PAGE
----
The viewing area 10 has across it a "pay line" 13 and, whether or not a prize is delivered by the machine, is decided by the symbols that lie along the line 13 at the end of a play cycle.
FIG. 3 shows to an enlarged scale the play window 10 as seen by the player. The three reels 14, 15 and 16 have on them the usual symbols, in this case representations of heart clubs, spades, diamonds and others. However, on the reel 14 an additional symbol is included consisting of the representation of a triangle indicated at 17.
In this construction the additional symbol 17 is the designated symbol. It is, however, not necessary to use an additional symbol, as one of the usual symbols may be chosen as the designated symbol. Furthermore the designated symbol may be changed from play cycle to play cycle. It could be arranged for example that the largest prize was delivered as a result of a particular sequence of symbols being obtained in a series of successive play cycles.
A means for detecting the positions of the reels is depicted in FIGS. 5 and 6. FIG. 5 shows a simplified representation of the detection system in which a light source 20 is positioned on one side of a reel and directed toward a light detector 21 in such a manner that when the hole is positioned between the source and detector light passes through the hole 22 to reach the detector and when the hole is not so positioned, light does not reach the detector.
By using a number of detectors of the type shown in FIG. 5 it is possible to determine in which one of a number of available positions a reel currently rests. FIG. 6 depicts such an arrangement of sensors, wherein a lamp bracket 23 holds five light sources 20--typically infrared light emitting diodes--and a sensor bracket 24 holds five corresponding light detectors 21--typically phototransistors or photodiodes. The reel 5 positioned between the lamp bracket and the sensor bracket has a plurality of holes 22 arranged such that the detectors 21 produce a unique binary code for each rest position of the reel. The positoning of the holes 22 may best be seen on reel 7 which is depicted without the lamp and sensor brackets for clarity.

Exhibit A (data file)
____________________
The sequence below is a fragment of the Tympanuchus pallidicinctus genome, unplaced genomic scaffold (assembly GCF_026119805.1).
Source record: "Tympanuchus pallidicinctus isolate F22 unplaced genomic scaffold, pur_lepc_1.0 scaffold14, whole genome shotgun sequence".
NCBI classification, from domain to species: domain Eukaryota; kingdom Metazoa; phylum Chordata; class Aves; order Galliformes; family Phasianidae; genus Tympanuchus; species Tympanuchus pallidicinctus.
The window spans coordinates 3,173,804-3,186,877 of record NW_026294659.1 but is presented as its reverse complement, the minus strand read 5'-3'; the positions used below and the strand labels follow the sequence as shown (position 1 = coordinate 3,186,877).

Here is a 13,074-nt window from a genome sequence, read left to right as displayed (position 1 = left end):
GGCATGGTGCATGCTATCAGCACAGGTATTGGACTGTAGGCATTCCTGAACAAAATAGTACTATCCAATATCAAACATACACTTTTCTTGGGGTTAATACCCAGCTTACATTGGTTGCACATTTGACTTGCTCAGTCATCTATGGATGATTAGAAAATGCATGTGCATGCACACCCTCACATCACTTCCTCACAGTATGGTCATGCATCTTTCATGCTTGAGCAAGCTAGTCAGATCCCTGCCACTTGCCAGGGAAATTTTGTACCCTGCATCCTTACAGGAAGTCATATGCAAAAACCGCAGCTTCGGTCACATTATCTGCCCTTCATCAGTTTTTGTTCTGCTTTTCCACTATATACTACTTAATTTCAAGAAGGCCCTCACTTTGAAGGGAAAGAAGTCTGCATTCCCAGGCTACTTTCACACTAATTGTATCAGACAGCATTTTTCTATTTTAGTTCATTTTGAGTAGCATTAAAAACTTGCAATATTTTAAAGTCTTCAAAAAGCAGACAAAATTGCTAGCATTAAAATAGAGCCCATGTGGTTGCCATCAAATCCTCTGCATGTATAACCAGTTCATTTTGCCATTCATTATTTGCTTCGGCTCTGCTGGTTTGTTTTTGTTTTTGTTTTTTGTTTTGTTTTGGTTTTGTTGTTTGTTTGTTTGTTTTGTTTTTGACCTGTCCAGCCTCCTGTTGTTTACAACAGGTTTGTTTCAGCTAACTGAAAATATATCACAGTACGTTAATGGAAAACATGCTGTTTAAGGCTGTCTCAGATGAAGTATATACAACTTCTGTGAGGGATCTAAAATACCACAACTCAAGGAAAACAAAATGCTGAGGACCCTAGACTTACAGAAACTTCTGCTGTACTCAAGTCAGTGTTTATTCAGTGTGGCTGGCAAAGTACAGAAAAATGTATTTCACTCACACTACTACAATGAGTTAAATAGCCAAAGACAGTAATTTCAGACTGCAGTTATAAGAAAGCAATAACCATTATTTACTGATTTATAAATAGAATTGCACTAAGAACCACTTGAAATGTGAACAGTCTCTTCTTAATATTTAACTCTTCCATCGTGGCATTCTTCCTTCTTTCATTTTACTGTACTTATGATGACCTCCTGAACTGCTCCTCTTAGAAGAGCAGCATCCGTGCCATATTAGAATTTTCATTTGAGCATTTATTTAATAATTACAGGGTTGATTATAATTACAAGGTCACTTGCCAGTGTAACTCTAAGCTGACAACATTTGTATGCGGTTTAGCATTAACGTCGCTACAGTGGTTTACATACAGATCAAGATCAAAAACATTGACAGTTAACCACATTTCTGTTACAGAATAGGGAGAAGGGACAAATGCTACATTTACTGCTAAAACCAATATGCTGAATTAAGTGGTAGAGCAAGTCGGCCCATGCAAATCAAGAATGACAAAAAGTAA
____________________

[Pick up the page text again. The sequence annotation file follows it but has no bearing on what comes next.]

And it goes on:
The output of the detecting means is fed to the microprocessor based controller 12 which is programmed so that each time the additional symbol 17 is detected as lying on the "pay line" 13 one of the lights 11 will be illuminated. At the beginning of a play cycle of a series of six play cycles none of the lights 11 is illuminated. If during the first play cycle of the series the additional symbol 17 comes to rest on the line 13 the left one hand of the lights 11 as seen in FIG. 1 will be illuminated. Each time this happens during the next five play cycles of the series an additional light will be illuminated and at the end of the series the microprocessor based controller will calculate and indicate a prize based on the number of lights 11 that have been illuminated. The amount of the prize paid out will depend on the number of lights lit, with a very large prize being delivered if all six lights are illuminated. At the end of the series the microprocessor based controller extinguishes all the lights and a new series is commenced whether or not enough lights 11 have been illuminated to pay a prize.
The block diagram shown in FIG. 4 illustrates the series of events during a series of play cycles as described above. The payment of a prize is effected in the usual manner either by delivering coins from the payout mechanism of the machine or by indicating the winning of a prize which is then paid by an attendant. The microprocessor controller is constructed on conventional lines and the devising of a suitable programme is a routine task for those skilled in the art.
The embodiment of the invention described above is given by way of example only as many variations within the general scope of the invention as defined by the succeeding claims may be introduced. For example, an additional light may be provided which will be illuminated at the beginning of a series to indicate that no occurences of the special symbol on the line 13 have occured. More than one special symbol on more than one of the reels may be provided. Symbol display elements other than reels may be used.
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|U.S. Classification||273/143.00R, 273/138.2|
|International Classification||G07F17/32, A63F5/04, A63F9/00|
|Nov 21, 1984||AS||Assignment|
Owner name: AINSWORTH NOMINESS PTY. LTD.
Free format text: ASSIGNMENT OF ASSIGNORS INTEREST.;ASSIGNOR:SMYTH, RICHARD E.;REEL/FRAME:004338/0143
Effective date: 19841023
|Sep 19, 1989||REMI||Maintenance fee reminder mailed|
|Feb 18, 1990||LAPS||Lapse for failure to pay maintenance fees|
|Jun 19, 1990||FP||Expired due to failure to pay maintenance fee|
Effective date: 19900218